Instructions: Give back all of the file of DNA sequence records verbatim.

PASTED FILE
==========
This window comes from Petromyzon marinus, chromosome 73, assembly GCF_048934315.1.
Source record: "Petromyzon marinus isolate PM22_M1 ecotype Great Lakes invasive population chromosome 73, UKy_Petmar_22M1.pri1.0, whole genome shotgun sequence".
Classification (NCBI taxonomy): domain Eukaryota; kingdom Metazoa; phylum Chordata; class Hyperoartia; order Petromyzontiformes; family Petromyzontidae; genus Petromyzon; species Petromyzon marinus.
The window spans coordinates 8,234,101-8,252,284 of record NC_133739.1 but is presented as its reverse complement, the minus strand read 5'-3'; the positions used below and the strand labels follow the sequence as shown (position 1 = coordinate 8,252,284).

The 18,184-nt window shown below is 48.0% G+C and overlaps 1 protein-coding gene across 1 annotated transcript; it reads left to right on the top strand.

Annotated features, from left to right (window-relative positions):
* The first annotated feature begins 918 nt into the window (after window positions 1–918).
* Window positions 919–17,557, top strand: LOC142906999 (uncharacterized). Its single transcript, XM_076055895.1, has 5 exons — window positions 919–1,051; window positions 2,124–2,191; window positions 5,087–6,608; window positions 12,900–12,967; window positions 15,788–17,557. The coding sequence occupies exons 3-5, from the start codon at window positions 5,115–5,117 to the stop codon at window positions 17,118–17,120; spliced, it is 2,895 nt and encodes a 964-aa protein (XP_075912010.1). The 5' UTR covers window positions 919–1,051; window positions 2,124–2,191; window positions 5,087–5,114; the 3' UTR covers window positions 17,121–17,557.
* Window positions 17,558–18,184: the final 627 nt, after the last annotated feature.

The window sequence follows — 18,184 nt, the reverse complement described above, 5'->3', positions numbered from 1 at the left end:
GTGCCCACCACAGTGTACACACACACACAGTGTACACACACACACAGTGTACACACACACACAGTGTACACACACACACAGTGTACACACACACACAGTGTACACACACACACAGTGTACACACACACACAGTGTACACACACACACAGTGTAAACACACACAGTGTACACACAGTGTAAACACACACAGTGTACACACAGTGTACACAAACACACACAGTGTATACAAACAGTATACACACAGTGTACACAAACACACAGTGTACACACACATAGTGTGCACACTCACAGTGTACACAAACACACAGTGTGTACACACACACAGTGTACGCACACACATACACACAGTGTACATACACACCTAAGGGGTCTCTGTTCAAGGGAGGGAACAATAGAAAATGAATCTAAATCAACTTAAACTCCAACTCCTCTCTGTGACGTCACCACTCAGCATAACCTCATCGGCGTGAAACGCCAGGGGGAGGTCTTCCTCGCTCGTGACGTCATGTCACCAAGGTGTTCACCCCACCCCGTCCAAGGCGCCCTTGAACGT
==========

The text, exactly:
This window comes from Petromyzon marinus, chromosome 73, assembly GCF_048934315.1.
Source record: "Petromyzon marinus isolate PM22_M1 ecotype Great Lakes invasive population chromosome 73, UKy_Petmar_22M1.pri1.0, whole genome shotgun sequence".
Classification (NCBI taxonomy): domain Eukaryota; kingdom Metazoa; phylum Chordata; class Hyperoartia; order Petromyzontiformes; family Petromyzontidae; genus Petromyzon; species Petromyzon marinus.
The window spans coordinates 8,234,101-8,252,284 of record NC_133739.1 but is presented as its reverse complement, the minus strand read 5'-3'; the positions used below and the strand labels follow the sequence as shown (position 1 = coordinate 8,252,284).

The 18,184-nt window shown below is 48.0% G+C and overlaps 1 protein-coding gene across 1 annotated transcript; it reads left to right on the top strand.

Annotated features, from left to right (window-relative positions):
* The first annotated feature begins 918 nt into the window (after window positions 1–918).
* Window positions 919–17,557, top strand: LOC142906999 (uncharacterized). Its single transcript, XM_076055895.1, has 5 exons — window positions 919–1,051; window positions 2,124–2,191; window positions 5,087–6,608; window positions 12,900–12,967; window positions 15,788–17,557. The coding sequence occupies exons 3-5, from the start codon at window positions 5,115–5,117 to the stop codon at window positions 17,118–17,120; spliced, it is 2,895 nt and encodes a 964-aa protein (XP_075912010.1). The 5' UTR covers window positions 919–1,051; window positions 2,124–2,191; window positions 5,087–5,114; the 3' UTR covers window positions 17,121–17,557.
* Window positions 17,558–18,184: the final 627 nt, after the last annotated feature.

The window sequence follows — 18,184 nt, the reverse complement described above, 5'->3', positions numbered from 1 at the left end:
GTGCCCACCACAGTGTACACACACACACAGTGTACACACACACACAGTGTACACACACACACAGTGTACACACACACACAGTGTACACACACACACAGTGTACACACACACACAGTGTACACACACACACAGTGTACACACACACACAGTGTAAACACACACAGTGTACACACAGTGTAAACACACACAGTGTACACACAGTGTACACAAACACACACAGTGTATACAAACAGTATACACACAGTGTACACAAACACACAGTGTACACACACATAGTGTGCACACTCACAGTGTACACAAACACACAGTGTGTACACACACACAGTGTACGCACACACATACACACAGTGTACATACACACCTAAGGGGTCTCTGTTCAAGGGAGGGAACAATAGAAAATGAATCTAAATCAACTTAAACTCCAACTCCTCTCTGTGACGTCACCACTCAGCATAACCTCATCGGCGTGAAACGCCAGGGGGAGGTCTTCCTCGCTCGTGACGTCATGTCACCAAGGTGTTCACCCCACCCCGTCCAAGGCGCCCTTGAACGT